Wildlife Watching under the Sun (and Moon) at St. Marks NWR

Rob Diaz de Villegas WFSU-TV

IGOR chip- human appreciation 150Tomorrow, Wednesday May 9 at 7:30 PM/ ET, we present our latest EcoAdventure- wildlife watching in the Saint Marks National Wildlife Refuge.  Migratory birds are making their way north and many like to make use of the extensive marshes, pools, and ponds as a stopover (our regular readers know how well stocked with food a salt marsh can be). This is a warmer time of year, so reptiles are more abundant, or at least more visibly abundant.  The Refuge is thick with wildlife; it’s a gateway site of the Great Florida Birding and Wildlife Trail. So you just drive into the Refuge and you’ll automatically see a lot of animals, right? Almost, but not quite.  It helps to know where to go, and to pay attention to the sun and the moon.

This red-bellied woodpecker and its mate had the attention of the photographers in our party, which included Lou and Betsy Kellenberger, and Andy Wraithmell and Alicia Wellman of Florida Fish and Wildlife.

We started with two spots accessible from Lighthouse Road. At the end of the road is, of course, the lighthouse. Across from the lighthouse is Lighthouse Pond. We saw some wading birds, as you do throughout a lot of the Refuge, as well as red-breasted mergansers, some very animated ducks. There is a trail around the pond on which we saw cotton rats and a snake called a black racer. Not too far from there on Lighthouse Road is Headquarters Pond, which has a nice, big observation tower. If you have a camera with a long lens, you can shoot to every corner of the pond. On the far edge is where we saw deer, which are not uncommon early in the morning though they do not usually wade as far into the pond as on that day. There were plenty of alligators there; they made themselves more apparent as it got warmer. Cold blooded reptiles are solar powered, so they’ll be out in the sun. Right behind the tower we saw two red-bellied woodpeckers that seem to be nesting in one of the trees there.

Sunrise at Tower Pool

When nature viewing, it helps to wake up early.

The rest of the sites we visited were only accessible on foot or on bicycle.  Plan on hiking out to the Stoney Bayou Pool, Mounds Pool or Tower Pool (which is listed as Mounds Pond on Google Earth). The Stoney Bayou Pool had a lot of larger alligators; Tower Pool is a great place to watch migratory shorebirds. Whereas alligators are solar powered, the shore birds are under an indirect lunar influence. If you want to see them, come in the hour or two before high tide. As the marshes and mud flats start flooding, the birds will fly over the dike where you’re standing and into the pool. The pool fills up with dozens, even hundreds of birds. You can check the tides on this web site.  The fastest tides make for the most impressive flyovers, those are on the new and full moons.  Allot about 30 minutes for walking to this site, and remember that the Refuge is only open during daytime hours.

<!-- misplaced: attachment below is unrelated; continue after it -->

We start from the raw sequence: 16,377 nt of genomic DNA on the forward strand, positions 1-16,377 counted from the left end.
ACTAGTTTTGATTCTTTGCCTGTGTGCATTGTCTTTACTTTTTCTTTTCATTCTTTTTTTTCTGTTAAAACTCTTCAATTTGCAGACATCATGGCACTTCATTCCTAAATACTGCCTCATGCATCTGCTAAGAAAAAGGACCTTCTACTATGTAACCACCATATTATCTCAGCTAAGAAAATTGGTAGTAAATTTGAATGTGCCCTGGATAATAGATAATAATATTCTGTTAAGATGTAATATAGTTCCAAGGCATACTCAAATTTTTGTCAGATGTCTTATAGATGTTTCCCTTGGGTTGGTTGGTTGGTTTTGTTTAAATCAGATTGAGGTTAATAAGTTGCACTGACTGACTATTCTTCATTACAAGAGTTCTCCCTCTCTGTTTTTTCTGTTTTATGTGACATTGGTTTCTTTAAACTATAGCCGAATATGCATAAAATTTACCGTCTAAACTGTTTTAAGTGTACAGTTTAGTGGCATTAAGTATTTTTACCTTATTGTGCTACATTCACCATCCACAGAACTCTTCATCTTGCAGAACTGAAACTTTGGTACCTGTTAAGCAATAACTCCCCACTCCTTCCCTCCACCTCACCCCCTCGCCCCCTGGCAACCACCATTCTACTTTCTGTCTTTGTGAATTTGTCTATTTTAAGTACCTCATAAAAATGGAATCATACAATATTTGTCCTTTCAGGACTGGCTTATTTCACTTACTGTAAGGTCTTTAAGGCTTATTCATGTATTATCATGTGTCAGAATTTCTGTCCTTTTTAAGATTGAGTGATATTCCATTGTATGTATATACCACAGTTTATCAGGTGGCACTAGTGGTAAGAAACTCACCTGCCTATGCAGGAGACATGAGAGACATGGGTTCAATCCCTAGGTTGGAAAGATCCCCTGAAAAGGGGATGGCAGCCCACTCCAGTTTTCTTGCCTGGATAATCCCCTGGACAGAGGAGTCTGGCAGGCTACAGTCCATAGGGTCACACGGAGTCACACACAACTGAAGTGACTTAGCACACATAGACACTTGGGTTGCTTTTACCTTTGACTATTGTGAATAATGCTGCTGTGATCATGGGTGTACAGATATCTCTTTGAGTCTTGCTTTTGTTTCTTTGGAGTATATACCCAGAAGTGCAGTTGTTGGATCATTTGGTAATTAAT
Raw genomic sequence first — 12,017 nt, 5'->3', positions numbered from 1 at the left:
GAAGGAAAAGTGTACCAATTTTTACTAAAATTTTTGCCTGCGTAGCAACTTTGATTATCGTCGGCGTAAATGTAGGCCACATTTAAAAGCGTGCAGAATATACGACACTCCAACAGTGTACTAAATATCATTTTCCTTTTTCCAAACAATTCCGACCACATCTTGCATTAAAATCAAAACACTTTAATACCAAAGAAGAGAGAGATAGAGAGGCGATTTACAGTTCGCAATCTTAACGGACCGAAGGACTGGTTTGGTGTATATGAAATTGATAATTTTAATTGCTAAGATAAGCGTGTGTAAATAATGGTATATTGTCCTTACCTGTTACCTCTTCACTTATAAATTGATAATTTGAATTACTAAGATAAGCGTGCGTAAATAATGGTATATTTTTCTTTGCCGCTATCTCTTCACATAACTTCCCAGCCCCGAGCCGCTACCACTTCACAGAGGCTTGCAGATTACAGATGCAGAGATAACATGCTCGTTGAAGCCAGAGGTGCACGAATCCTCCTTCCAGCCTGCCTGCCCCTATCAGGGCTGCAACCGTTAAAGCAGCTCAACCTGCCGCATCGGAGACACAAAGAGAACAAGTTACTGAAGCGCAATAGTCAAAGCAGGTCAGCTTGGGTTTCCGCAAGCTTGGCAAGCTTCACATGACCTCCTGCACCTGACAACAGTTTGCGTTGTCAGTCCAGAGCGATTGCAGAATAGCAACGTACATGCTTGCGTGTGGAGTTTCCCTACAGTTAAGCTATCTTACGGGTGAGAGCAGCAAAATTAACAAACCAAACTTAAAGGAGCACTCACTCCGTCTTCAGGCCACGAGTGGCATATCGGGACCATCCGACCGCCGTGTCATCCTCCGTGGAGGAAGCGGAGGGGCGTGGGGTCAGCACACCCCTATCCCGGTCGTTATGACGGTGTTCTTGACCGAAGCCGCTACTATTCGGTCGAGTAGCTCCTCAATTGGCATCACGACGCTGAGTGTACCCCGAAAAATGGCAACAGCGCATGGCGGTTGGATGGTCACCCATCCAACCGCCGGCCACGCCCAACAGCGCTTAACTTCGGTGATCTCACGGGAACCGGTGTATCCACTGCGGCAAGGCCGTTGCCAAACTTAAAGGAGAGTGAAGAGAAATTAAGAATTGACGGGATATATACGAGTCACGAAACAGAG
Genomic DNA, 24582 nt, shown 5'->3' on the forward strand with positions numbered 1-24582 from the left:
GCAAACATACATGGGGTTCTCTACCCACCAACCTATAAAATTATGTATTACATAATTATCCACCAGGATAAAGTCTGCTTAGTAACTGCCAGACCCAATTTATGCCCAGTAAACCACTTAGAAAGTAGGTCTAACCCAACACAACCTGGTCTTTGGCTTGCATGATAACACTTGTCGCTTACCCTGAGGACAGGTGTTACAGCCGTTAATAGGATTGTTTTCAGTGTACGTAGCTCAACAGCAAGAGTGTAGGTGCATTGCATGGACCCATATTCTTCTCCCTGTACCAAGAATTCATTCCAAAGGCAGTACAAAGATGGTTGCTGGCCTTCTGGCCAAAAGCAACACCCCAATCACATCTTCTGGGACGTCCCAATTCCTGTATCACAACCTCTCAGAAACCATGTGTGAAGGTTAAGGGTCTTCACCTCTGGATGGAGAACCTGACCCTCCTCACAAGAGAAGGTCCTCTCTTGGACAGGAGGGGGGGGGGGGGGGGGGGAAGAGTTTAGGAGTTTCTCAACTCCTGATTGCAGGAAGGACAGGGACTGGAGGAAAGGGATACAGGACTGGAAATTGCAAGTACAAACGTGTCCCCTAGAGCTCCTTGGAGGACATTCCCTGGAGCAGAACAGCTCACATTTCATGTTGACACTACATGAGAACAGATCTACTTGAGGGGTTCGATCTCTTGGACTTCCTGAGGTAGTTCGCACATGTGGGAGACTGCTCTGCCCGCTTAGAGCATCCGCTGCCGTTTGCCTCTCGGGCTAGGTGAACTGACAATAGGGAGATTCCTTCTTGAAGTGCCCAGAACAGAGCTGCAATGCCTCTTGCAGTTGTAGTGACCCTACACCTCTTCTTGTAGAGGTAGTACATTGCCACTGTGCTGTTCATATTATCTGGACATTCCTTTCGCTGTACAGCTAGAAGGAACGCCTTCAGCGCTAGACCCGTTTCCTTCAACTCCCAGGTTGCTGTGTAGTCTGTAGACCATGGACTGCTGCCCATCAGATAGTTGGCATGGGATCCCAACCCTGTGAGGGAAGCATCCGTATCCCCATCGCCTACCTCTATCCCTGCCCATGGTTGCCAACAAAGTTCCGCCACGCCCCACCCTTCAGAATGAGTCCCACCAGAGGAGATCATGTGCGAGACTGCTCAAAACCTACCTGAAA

This is by no means an all-inclusive guide.  If you have any tips, feel free to share them in the comments section.

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About Rob Diaz de Villegas

Rob Diaz de Villegas is a senior producer for WFSU-TV, covering outdoors and ecology. Early in his television career, Rob focused on music production. After a couple of years of producing and editing Spanish and bilingual music video shows in San Antonio, Rob returned to Tallahassee in 2002 to resume production of his local music performance show, OutLoud. From that, he transitioned to local music documentaries, until one day he found himself standing in a muddy salt marsh with a camera, and his life was changed forever. Rob created this blog for a National Science Foundation funded marine biology project called In the Grass, On the Reef. No one asked Rob to expand on this work and cover all ecology in our area, but it seemed like a good thing to do. Subsequent projects under the Ecology Blog umbrella include EcoShakespeare (funded by WNET and the Corporation for Public Broadcasting) and Roaming the Red Hills (funded by Tall Timbers Research Station and Land Conservancy). His most recent documentary follows the lives of four red wolf pups born at the Tallahassee Museum, apex predators that once hunted in our local wild spaces. Rob is married with two young sons, and they try to have outdoor family adventures as often as possible (you might see them on the blog from time to time).

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